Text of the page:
Federalism is a government system which divides its power. Each group or entity which receives power shares control over a specific area with other forms of government. This is the type of government that is found in the United States, as national, state, county, and local laws may all apply.
Here are the pros and cons of Federalism to consider.
List of the Pros of Federalism
1. It reduces the red tape.
Because multiple layers of government are available, it is easier to meet local needs with Federalism. Local officials can understand what is required without trying to petition higher levels of government.
2. It gets people involved.
People can work together to self-govern under a structure like Federalism. From school boards to city commissioner positions, people are encouraged to run for local elections and help their communities in a variety of ways.
3. It reduces government influence.
With multiple layers of government in place, there is separation of powers. No single branch of government in Federalism outweighs the other branches. The separations which are offered are equal in power.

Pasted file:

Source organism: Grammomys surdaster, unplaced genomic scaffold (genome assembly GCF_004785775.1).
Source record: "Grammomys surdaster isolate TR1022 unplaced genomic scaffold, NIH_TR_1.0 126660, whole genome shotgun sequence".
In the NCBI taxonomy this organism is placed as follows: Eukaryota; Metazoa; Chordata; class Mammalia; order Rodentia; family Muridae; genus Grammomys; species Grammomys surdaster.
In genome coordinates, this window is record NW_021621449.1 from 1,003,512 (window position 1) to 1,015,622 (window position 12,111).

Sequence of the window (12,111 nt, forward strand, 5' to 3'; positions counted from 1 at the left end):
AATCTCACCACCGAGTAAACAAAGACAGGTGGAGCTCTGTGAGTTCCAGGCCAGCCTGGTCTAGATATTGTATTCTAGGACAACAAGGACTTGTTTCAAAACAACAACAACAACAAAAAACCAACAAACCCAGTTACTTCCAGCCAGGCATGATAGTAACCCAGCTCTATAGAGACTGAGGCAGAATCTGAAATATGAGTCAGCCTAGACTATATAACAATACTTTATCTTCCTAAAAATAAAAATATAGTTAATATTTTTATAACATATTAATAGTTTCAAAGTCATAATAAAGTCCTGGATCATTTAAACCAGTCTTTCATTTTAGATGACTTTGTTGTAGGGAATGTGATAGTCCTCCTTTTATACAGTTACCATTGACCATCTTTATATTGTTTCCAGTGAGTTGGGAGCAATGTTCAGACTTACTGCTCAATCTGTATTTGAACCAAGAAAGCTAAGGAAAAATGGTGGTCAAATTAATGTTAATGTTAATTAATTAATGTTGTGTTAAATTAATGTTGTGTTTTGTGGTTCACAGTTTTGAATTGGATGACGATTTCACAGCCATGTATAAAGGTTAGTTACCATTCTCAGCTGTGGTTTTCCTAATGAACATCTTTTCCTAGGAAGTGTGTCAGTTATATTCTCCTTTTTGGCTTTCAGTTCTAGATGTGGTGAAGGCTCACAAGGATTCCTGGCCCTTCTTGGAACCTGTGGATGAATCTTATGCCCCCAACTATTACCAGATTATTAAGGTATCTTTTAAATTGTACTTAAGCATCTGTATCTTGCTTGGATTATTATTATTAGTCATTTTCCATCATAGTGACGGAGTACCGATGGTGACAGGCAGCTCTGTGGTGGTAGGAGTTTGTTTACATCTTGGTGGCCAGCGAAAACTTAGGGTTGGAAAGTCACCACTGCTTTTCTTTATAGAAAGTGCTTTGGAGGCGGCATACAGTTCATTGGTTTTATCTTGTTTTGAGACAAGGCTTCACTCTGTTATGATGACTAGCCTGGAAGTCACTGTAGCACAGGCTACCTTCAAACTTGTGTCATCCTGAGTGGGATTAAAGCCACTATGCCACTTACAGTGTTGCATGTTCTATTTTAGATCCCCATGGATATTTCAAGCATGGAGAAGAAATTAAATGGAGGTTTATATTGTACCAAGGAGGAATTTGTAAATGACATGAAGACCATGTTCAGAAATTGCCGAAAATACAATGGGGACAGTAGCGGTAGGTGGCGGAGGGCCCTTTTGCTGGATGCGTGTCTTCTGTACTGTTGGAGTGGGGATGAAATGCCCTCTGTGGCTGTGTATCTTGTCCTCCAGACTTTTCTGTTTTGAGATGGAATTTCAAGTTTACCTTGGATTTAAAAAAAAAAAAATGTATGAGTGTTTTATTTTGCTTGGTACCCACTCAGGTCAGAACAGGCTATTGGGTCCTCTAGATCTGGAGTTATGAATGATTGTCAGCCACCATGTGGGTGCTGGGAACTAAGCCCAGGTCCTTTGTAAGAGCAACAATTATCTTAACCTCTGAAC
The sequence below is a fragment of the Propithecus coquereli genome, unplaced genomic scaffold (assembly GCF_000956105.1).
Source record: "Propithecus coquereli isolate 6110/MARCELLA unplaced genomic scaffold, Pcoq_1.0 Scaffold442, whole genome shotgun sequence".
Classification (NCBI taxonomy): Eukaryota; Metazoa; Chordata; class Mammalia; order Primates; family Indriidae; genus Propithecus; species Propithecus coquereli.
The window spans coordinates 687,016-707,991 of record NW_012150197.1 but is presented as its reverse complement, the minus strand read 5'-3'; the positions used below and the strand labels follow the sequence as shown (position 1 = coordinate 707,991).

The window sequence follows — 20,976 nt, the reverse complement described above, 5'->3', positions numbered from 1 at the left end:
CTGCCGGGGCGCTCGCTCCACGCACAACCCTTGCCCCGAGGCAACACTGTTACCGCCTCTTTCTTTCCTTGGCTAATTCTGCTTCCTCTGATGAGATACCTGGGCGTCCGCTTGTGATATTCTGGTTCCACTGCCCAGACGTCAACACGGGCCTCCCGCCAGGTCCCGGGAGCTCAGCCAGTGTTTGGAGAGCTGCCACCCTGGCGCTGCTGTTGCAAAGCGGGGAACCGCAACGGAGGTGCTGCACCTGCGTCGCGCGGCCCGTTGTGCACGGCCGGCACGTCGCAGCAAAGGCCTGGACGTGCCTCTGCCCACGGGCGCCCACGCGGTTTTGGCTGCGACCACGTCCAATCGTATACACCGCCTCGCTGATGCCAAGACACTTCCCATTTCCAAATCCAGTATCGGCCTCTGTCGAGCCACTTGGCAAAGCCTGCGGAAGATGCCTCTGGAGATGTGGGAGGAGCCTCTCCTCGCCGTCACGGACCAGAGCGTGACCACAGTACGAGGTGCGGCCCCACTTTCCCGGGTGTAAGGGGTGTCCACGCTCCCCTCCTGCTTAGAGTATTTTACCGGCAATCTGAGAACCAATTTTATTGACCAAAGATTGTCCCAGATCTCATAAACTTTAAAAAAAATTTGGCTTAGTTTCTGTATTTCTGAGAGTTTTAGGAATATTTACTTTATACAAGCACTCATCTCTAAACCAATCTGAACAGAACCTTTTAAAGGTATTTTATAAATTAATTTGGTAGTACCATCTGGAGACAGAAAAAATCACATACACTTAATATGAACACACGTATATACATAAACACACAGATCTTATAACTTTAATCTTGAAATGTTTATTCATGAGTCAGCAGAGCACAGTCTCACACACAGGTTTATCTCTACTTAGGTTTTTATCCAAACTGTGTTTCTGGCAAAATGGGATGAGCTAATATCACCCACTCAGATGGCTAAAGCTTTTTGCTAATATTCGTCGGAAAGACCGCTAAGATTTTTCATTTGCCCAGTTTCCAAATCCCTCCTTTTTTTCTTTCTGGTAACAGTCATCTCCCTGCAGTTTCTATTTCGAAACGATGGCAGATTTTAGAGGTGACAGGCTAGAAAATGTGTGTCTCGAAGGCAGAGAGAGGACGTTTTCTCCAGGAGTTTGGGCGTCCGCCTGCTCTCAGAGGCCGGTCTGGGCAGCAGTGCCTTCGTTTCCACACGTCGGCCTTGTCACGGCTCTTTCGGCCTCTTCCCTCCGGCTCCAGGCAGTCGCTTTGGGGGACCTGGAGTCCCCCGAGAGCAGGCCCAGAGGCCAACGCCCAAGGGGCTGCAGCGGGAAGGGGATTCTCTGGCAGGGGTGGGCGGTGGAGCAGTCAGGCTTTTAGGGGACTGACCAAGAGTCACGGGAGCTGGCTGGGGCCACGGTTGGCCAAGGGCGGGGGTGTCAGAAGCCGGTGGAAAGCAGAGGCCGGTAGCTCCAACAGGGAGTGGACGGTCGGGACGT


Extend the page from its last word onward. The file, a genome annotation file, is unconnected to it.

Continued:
4. It offers proof of concept.
Since governing happens on the local level, Federalism gives local communities a chance to prove that new ideas work. This creates evidence for other communities to see, allowing them to make similar changes at the local level.
List of the Cons of Federalism
1. It can be a confusing system of government.
When there may be 4 different layers of law that must be followed, Federalism is a system of government that can be confusing. If you cross a state border or move to a different city, what was once legal might suddenly be illegal.
2. It gives more power to one layer of government.
Even though there are multiple layers of government, there is usually one that still rules over everything. In the U.S., national law is often given the priority over local laws. If the two conflict with each other, the national law may still be enforced.
3. It is used as a method of leverage.
Federalism creates a structure where funding can be dependent upon local activities. If a community refuses to comply with the national agenda, for example, they might lose national funding for roads.
These Federalism pros and cons offer us access to a political system where equality is emphasized, though it is not always implemented. It provides a structure where no one is in complete control. That also means it can feel like no one is in control.